Do you really have to close the doors?

"Council members agreed last week to discuss the nudity issue in a [closed-door] executive session"¦ 'The City Council needs to understand the legal risks, but we don't discuss that in public because that would essentially give people information about the best ways to file lawsuits against the city,' [Mayor] Stromberg wrote"¦"

— August 27 Tidings article

I'm an admirer of the mayor, in part because he seems committed to transparent and open government. But I'm not admiring this. Not because of the issue itself; though I've twice vented on it in earlier columns, it ranks low on the list of things I think and care about. I care much more about including the public in all stages of crafting policies that will apply to them, unless there's a clear compelling reason to exclude them. There isn't one here.

This might matter less if we weren't in the midst of recovering from eight years of national governance that openly sneered at the public's right to know. And it's not clear that very much has changed since Jan. 20. In almost every context that comes to mind, healing our public life calls for more, not less, openness in government.

So why do our little town's leaders want to close the doors this time? They say it's to protect the city's legal position. Oregon's rigorous Open Meetings Law makes clear exceptions when litigation or contracts are involved. The idea is that if you're fighting with someone in court, or negotiating a contract or real estate purchase, you don't want to lay all your cards out on the table while the other guy's holding his close to the vest. That makes sense. But there is no court case, present or pending, no lawsuit in sight. What city leaders seem to be saying is "let's not give any ammo to some naked clown who might want to sue us down the line," a hypothetical they could apply to just about any policy issue that's touchy (and how many aren't?) until the meeting room doors are closed as often as they're open. When that reasoning was questioned, city officials leaned on "attorney/client privilege." Since the city attorney wrote an advisory memo on the matter, they as clients have a right to review it with him in private. That sounds like another escape hatch from the law that could be used to close the doors pretty much at will.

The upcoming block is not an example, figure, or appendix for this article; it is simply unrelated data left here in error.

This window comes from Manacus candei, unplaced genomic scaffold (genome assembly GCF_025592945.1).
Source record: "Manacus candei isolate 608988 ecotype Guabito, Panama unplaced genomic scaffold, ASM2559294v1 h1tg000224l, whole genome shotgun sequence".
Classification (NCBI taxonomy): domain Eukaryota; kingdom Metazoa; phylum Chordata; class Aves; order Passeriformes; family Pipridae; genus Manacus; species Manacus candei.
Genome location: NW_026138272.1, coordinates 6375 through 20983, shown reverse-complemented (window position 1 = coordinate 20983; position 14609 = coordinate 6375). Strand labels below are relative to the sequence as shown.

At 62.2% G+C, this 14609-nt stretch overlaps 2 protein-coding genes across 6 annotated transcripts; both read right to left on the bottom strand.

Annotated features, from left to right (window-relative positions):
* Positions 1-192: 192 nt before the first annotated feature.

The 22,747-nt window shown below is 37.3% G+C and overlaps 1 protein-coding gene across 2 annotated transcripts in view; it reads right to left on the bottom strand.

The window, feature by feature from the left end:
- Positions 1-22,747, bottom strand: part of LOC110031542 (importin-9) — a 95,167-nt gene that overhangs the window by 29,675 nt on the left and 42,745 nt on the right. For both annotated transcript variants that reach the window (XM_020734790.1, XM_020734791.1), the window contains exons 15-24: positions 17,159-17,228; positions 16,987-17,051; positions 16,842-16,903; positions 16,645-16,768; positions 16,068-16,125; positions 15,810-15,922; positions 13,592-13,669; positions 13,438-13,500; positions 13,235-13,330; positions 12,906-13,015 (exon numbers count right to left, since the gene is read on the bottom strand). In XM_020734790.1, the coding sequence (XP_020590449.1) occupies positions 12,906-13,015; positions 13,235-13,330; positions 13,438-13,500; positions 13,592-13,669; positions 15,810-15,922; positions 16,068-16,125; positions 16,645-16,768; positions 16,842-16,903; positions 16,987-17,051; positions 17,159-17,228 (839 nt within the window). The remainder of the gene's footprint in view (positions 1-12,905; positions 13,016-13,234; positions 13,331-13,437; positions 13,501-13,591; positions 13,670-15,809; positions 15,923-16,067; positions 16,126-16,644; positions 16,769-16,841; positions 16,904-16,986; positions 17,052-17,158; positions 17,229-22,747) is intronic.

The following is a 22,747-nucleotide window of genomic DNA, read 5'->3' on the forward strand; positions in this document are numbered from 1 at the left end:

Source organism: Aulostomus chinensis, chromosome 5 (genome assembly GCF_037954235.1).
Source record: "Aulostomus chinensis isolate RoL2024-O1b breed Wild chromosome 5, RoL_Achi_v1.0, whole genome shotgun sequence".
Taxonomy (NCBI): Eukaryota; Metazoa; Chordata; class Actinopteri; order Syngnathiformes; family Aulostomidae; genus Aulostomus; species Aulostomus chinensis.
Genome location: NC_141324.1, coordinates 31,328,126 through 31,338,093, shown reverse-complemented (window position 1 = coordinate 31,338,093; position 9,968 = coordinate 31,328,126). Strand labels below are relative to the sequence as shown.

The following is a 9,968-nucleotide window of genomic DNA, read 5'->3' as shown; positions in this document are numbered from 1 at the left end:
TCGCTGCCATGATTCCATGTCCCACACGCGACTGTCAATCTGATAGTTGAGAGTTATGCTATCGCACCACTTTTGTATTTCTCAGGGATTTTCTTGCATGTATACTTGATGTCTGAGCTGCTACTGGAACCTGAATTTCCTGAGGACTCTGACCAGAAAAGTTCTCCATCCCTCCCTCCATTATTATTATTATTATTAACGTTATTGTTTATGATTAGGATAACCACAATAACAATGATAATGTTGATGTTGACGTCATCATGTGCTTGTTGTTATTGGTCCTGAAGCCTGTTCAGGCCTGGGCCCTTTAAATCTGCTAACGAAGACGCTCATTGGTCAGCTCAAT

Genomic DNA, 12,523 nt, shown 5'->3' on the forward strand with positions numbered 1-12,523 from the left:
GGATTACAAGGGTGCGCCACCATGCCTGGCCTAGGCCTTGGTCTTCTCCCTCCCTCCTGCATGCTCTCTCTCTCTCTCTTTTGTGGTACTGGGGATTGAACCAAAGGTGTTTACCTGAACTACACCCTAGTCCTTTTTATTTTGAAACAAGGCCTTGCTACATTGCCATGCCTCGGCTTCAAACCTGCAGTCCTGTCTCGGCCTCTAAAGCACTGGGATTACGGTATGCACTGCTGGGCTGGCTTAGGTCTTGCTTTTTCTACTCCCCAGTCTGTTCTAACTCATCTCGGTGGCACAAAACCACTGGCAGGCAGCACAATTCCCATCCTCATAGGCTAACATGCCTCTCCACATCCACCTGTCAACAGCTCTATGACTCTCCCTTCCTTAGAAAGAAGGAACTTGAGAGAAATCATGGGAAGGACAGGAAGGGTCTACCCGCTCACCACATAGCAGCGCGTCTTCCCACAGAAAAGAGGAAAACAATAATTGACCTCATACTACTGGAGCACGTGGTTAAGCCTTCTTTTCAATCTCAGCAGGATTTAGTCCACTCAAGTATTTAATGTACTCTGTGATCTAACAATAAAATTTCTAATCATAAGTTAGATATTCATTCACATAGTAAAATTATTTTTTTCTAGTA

I'm not interested or qualified to argue the legality of what the council's doing. But there's a much different way to go here that could prove their commitment to open government and possibly — possibly, not certainly — lead to fewer hassles than the path they're taking.

It's also simpler. Hold every single council conversation on public nudity policy in fully open sessions, in front of everyone who wants to listen. Say to us, Mr. Mayor, something like "Look: we represent people who want our town to be a place of fully open expression, where people can dress (or not) exactly as they choose, and we represent people who are seriously agitated by nudity in some public places. Our job is to strike the best possible balance between the two, within the framework of constitutional and statutory law. Come on in to hear and comment on our reasoning, and be sure to listen carefully to what our attorney's saying, because we intend to walk away with a policy that's legally bullet-proof, or as close as we can get."

One possible outcome would be a coronary for the city attorney. Making government transparent and building civic confidence is not part of his job description. But here's what I know: If I were someone itching to sue city government, that kind of clear, confident openhanded statement would deter me a lot more than anything created behind closed doors. I'd figure that if they had to strategize in secret, they must not be so sure they're on solid ground.

I vaguely understand why elected officials would rather speak their mind on nudity in private. And I remember my days as a county commissioner, when there seemed to be all kinds of good reasons to end-run open meetings requirements. I also remember how much weaker those reasons seemed after I left office

Whatever the impulse to close the doors is about (and it's about more than simply covering your political rear-end), it says you don't really trust the people you represent to understand the issue, to weigh its conflicting elements, to think clearly and well. There's evidence for that viewpoint — the antics at the health care town hall meetings come to mind — but it sure doesn't pave the way to a vibrant, healthy civic community.

Come on, council. We can handle this conversation. The whole naked truth.

Jeff Golden is the author of "Forest Blood," "As If We Were Grownups" and the novel "Unafraid" (with excerpts available at

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